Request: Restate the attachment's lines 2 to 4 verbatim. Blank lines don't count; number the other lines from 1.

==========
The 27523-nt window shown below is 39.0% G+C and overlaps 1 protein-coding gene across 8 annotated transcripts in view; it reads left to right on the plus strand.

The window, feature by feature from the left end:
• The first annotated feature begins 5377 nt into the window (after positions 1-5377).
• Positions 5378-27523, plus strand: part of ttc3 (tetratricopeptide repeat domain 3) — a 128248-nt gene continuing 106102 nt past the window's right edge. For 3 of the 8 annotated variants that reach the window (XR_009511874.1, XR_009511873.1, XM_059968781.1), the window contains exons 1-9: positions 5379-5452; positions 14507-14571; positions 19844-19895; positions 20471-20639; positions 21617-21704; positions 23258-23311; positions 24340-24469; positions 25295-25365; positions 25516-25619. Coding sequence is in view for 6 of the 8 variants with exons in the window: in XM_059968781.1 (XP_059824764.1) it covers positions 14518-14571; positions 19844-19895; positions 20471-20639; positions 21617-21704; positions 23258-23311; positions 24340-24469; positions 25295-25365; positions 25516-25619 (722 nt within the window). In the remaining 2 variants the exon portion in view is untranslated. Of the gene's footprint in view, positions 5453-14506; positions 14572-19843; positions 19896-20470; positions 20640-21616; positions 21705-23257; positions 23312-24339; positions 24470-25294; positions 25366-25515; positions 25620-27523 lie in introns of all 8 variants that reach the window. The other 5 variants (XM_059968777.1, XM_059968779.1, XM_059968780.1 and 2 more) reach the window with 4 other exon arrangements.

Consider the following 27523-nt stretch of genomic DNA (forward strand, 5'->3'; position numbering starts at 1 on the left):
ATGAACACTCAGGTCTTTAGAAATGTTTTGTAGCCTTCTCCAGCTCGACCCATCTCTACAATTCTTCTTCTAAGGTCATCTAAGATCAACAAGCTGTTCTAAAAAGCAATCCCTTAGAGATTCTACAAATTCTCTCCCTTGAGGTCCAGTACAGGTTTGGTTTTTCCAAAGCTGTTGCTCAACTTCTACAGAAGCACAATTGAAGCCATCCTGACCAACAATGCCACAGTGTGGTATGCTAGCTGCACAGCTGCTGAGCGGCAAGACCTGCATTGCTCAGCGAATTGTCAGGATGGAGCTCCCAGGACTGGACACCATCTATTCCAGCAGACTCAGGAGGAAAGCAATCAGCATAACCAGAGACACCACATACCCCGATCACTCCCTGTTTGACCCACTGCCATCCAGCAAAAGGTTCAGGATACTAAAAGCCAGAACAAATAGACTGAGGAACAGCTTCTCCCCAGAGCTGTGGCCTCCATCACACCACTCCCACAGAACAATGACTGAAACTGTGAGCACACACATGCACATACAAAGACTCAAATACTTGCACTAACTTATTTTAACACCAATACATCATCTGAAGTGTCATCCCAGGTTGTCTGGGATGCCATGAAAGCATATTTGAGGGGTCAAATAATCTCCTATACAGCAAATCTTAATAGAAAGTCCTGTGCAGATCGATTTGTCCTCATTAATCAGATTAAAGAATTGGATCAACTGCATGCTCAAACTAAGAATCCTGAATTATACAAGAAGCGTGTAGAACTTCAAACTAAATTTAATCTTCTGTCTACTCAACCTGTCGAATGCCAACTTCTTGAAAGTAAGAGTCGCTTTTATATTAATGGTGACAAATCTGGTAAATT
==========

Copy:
The window, feature by feature from the left end:
• The first annotated feature begins 5377 nt into the window (after positions 1-5377).
• Positions 5378-27523, plus strand: part of ttc3 (tetratricopeptide repeat domain 3) — a 128248-nt gene continuing 106102 nt past the window's right edge. For 3 of the 8 annotated variants that reach the window (XR_009511874.1, XR_009511873.1, XM_059968781.1), the window contains exons 1-9: positions 5379-5452; positions 14507-14571; positions 19844-19895; positions 20471-20639; positions 21617-21704; positions 23258-23311; positions 24340-24469; positions 25295-25365; positions 25516-25619. Coding sequence is in view for 6 of the 8 variants with exons in the window: in XM_059968781.1 (XP_059824764.1) it covers positions 14518-14571; positions 19844-19895; positions 20471-20639; positions 21617-21704; positions 23258-23311; positions 24340-24469; positions 25295-25365; positions 25516-25619 (722 nt within the window). In the remaining 2 variants the exon portion in view is untranslated. Of the gene's footprint in view, positions 5453-14506; positions 14572-19843; positions 19896-20470; positions 20640-21616; positions 21705-23257; positions 23312-24339; positions 24470-25294; positions 25366-25515; positions 25620-27523 lie in introns of all 8 variants that reach the window. The other 5 variants (XM_059968777.1, XM_059968779.1, XM_059968780.1 and 2 more) reach the window with 4 other exon arrangements.